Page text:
(My review on goodreads)
Kraus provides a nuanced and balanced description of the 10 years of the Chinese cultural revolution. He draws a sharp distinction between the chaos and violence of 1966-68, the period and events that most of us are aware of, and the period from 1968 until the death of Mao in 1976. The latter period began with a government crackdown on the Red Guards, and their dispersal to the countryside where they could make themselves useful and stop disrupting urban life.
Kraus walks a line between dispassionate description of the cultural revolution, its origins, practices, and results on the one hand, and mild criticism on the other. His goal in this book seems to be to get readers to go beyond a superficial impressionistic view of the cultural revolution, and to understand that it wasn’t the utterly horrible disaster that it is often portrayed as.
Nonetheless, it was pretty disastrous. And in the aftermath, after the arrest and conviction of the “Gang of Four”, the Communist Party scathingly denounced the cultural revolution as a mistake, and attributed that mistake entirely to Mao Zedong. Convenient, I suppose, for the many other party and state officials who promoted, or failed to work against, the excesses of the early cultural revolution.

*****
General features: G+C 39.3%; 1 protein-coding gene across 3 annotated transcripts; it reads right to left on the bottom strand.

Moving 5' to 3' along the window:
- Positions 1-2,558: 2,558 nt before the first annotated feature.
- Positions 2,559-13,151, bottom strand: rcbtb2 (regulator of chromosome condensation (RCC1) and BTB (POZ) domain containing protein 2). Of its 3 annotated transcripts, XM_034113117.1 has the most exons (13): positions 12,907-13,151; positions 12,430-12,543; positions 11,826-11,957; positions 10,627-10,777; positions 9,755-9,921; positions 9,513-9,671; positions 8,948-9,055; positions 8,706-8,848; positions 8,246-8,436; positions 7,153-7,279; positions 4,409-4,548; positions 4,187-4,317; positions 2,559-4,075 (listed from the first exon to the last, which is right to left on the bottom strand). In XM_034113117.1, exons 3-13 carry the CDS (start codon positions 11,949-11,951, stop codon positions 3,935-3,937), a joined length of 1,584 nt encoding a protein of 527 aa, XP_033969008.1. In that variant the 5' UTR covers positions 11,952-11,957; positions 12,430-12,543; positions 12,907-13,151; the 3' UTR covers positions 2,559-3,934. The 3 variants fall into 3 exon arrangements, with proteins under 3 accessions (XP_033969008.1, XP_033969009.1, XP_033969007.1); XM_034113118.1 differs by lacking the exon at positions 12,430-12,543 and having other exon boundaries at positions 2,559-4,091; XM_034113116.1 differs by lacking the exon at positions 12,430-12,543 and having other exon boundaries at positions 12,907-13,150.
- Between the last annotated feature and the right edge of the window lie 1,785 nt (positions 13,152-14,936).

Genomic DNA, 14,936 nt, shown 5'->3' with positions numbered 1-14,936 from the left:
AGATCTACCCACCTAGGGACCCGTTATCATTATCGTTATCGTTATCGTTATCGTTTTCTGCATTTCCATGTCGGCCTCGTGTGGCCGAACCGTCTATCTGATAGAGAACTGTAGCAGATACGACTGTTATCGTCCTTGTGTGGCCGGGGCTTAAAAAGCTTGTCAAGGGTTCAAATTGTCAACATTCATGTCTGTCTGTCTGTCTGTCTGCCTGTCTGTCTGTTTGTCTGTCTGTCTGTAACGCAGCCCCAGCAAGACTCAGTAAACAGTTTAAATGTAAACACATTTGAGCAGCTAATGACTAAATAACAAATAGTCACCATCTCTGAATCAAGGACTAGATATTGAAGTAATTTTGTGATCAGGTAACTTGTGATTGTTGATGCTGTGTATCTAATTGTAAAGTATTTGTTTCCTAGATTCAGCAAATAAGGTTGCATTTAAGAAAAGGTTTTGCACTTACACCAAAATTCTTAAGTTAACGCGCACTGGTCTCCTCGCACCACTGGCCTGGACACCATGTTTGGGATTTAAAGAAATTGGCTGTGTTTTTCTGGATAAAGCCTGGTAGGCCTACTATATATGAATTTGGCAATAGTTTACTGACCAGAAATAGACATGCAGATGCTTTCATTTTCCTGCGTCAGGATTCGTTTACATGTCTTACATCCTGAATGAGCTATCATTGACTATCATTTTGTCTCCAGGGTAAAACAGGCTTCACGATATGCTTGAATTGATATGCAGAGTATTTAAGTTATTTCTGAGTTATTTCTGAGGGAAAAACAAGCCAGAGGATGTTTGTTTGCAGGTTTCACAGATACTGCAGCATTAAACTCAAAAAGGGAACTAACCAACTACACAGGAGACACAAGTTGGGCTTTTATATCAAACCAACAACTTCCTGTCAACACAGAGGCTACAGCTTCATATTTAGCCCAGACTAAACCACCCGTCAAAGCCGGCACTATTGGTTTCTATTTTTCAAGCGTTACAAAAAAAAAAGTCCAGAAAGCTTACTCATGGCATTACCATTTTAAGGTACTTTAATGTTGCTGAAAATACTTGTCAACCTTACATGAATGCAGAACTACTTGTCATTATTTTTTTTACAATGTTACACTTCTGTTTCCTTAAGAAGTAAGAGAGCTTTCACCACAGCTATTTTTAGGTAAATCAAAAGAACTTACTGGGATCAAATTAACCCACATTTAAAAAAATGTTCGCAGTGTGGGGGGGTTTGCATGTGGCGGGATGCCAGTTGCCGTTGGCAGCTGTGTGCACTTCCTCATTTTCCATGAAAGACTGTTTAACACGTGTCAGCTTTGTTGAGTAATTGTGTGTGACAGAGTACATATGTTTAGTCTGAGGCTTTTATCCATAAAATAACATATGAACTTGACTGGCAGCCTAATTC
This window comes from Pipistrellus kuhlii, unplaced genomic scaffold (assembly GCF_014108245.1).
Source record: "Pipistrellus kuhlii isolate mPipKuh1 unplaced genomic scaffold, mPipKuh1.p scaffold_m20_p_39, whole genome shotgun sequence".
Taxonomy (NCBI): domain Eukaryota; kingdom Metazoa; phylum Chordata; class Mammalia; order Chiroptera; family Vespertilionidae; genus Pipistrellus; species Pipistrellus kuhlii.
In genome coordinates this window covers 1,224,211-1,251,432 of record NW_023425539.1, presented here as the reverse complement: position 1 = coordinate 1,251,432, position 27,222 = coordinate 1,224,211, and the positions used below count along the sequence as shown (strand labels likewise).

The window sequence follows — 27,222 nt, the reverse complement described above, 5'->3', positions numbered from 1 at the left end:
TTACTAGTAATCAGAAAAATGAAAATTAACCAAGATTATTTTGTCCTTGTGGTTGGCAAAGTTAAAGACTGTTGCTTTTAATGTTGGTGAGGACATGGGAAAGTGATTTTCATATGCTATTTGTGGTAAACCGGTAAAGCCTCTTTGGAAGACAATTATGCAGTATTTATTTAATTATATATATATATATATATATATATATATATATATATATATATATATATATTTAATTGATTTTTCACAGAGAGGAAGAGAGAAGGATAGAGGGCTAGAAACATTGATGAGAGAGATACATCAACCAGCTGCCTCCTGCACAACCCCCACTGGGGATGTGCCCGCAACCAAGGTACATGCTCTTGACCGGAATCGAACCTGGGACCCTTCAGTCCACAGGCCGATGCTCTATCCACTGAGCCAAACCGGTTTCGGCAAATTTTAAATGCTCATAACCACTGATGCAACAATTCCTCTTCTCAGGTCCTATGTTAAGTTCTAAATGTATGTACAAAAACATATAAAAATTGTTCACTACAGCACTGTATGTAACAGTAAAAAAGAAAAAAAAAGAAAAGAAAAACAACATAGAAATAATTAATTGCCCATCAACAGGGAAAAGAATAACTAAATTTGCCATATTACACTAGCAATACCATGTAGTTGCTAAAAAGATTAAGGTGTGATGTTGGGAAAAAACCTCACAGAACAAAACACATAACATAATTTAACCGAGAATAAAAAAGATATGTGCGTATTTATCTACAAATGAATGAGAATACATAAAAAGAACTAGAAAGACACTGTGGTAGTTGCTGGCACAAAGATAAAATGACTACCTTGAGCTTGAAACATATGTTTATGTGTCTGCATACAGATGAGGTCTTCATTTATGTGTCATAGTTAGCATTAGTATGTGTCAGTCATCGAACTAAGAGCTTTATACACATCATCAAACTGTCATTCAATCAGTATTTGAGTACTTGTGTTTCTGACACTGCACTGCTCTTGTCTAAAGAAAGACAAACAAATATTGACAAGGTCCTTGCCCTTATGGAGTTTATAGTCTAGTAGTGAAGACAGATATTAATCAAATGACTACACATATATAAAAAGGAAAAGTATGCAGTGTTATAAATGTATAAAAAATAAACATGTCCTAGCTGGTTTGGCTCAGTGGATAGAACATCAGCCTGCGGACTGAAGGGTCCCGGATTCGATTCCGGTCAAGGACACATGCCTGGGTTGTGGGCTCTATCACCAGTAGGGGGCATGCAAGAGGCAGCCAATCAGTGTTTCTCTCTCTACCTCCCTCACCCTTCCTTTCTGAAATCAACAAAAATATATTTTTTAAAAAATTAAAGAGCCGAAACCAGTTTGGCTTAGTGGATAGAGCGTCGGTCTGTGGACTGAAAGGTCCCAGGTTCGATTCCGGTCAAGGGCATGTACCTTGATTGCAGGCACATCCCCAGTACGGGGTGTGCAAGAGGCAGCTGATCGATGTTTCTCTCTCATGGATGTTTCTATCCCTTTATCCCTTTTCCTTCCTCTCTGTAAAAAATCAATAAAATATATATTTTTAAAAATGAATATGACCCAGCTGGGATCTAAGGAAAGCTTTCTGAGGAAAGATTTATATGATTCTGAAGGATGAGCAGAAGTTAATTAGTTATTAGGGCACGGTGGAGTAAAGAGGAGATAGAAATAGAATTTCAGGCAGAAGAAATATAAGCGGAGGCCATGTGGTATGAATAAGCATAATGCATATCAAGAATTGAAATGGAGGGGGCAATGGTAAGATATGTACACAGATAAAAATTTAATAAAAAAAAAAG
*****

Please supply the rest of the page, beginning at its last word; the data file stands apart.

Kraus shows that, except for 1966/67 and 1976, periods of great political turmoil, the Chinese economy grew at a respectable rate, so the cultural revolution was not an unmitigated disaster for the economy. And in many ways the work and the innovations during the cultural revolution laid the groundwork for the later liberal transformation of the economy.
There was destruction of cultural artifacts, but nothing like the amount that is generally conceived. Afterwards, the government took steps to return cultural and personal items to their rightful owners, and government troops protected the most valuable artifacts from destruction during the early chaotic period of the cultural revolution.
In all, this is a very worthwhile read.